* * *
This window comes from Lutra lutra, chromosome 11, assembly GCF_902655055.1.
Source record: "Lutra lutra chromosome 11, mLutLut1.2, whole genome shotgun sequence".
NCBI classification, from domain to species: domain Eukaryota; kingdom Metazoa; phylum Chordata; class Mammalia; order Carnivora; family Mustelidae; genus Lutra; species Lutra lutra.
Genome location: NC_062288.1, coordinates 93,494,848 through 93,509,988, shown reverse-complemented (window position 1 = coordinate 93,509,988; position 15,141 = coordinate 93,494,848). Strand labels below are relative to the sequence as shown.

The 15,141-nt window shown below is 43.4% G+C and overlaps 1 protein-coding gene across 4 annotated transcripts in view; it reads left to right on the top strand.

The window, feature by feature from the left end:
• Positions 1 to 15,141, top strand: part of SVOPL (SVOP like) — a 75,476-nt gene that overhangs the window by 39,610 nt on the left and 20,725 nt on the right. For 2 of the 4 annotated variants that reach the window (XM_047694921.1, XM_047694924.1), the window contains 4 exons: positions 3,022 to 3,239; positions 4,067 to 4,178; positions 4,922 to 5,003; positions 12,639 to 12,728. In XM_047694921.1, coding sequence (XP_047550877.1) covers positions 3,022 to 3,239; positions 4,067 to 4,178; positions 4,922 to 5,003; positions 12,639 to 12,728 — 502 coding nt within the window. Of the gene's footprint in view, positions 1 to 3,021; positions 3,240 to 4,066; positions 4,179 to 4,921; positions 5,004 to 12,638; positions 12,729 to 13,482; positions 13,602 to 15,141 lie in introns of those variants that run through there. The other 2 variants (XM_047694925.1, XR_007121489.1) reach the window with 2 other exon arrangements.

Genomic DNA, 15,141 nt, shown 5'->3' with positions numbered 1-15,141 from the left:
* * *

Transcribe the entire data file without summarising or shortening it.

This window comes from Lutra lutra, chromosome 11, assembly GCF_902655055.1.
Source record: "Lutra lutra chromosome 11, mLutLut1.2, whole genome shotgun sequence".
NCBI classification, from domain to species: domain Eukaryota; kingdom Metazoa; phylum Chordata; class Mammalia; order Carnivora; family Mustelidae; genus Lutra; species Lutra lutra.
Genome location: NC_062288.1, coordinates 93,494,848 through 93,509,988, shown reverse-complemented (window position 1 = coordinate 93,509,988; position 15,141 = coordinate 93,494,848). Strand labels below are relative to the sequence as shown.

The 15,141-nt window shown below is 43.4% G+C and overlaps 1 protein-coding gene across 4 annotated transcripts in view; it reads left to right on the top strand.

The window, feature by feature from the left end:
• Positions 1 to 15,141, top strand: part of SVOPL (SVOP like) — a 75,476-nt gene that overhangs the window by 39,610 nt on the left and 20,725 nt on the right. For 2 of the 4 annotated variants that reach the window (XM_047694921.1, XM_047694924.1), the window contains 4 exons: positions 3,022 to 3,239; positions 4,067 to 4,178; positions 4,922 to 5,003; positions 12,639 to 12,728. In XM_047694921.1, coding sequence (XP_047550877.1) covers positions 3,022 to 3,239; positions 4,067 to 4,178; positions 4,922 to 5,003; positions 12,639 to 12,728 — 502 coding nt within the window. Of the gene's footprint in view, positions 1 to 3,021; positions 3,240 to 4,066; positions 4,179 to 4,921; positions 5,004 to 12,638; positions 12,729 to 13,482; positions 13,602 to 15,141 lie in introns of those variants that run through there. The other 2 variants (XM_047694925.1, XR_007121489.1) reach the window with 2 other exon arrangements.

Genomic DNA, 15,141 nt, shown 5'->3' with positions numbered 1-15,141 from the left: